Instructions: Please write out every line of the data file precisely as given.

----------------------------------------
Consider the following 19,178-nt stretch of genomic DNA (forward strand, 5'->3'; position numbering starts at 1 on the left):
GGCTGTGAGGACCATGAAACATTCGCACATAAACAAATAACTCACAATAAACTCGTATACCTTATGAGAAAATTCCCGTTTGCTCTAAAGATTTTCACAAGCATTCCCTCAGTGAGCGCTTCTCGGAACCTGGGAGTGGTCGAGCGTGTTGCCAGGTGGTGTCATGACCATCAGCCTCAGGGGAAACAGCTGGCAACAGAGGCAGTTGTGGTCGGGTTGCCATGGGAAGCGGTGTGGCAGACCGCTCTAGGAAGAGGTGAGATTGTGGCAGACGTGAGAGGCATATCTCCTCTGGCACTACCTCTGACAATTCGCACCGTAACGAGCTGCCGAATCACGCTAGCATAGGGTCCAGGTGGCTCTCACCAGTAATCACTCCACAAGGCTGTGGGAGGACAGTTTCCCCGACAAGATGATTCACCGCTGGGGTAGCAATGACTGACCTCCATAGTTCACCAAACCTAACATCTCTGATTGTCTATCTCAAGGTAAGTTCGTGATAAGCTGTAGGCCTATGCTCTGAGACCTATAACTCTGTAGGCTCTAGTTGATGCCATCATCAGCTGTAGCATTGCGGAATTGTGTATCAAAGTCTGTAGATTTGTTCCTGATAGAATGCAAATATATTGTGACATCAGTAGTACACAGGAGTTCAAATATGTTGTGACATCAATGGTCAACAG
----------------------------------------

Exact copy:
Consider the following 19,178-nt stretch of genomic DNA (forward strand, 5'->3'; position numbering starts at 1 on the left):
GGCTGTGAGGACCATGAAACATTCGCACATAAACAAATAACTCACAATAAACTCGTATACCTTATGAGAAAATTCCCGTTTGCTCTAAAGATTTTCACAAGCATTCCCTCAGTGAGCGCTTCTCGGAACCTGGGAGTGGTCGAGCGTGTTGCCAGGTGGTGTCATGACCATCAGCCTCAGGGGAAACAGCTGGCAACAGAGGCAGTTGTGGTCGGGTTGCCATGGGAAGCGGTGTGGCAGACCGCTCTAGGAAGAGGTGAGATTGTGGCAGACGTGAGAGGCATATCTCCTCTGGCACTACCTCTGACAATTCGCACCGTAACGAGCTGCCGAATCACGCTAGCATAGGGTCCAGGTGGCTCTCACCAGTAATCACTCCACAAGGCTGTGGGAGGACAGTTTCCCCGACAAGATGATTCACCGCTGGGGTAGCAATGACTGACCTCCATAGTTCACCAAACCTAACATCTCTGATTGTCTATCTCAAGGTAAGTTCGTGATAAGCTGTAGGCCTATGCTCTGAGACCTATAACTCTGTAGGCTCTAGTTGATGCCATCATCAGCTGTAGCATTGCGGAATTGTGTATCAAAGTCTGTAGATTTGTTCCTGATAGAATGCAAATATATTGTGACATCAGTAGTACACAGGAGTTCAAATATGTTGTGACATCAATGGTCAACAG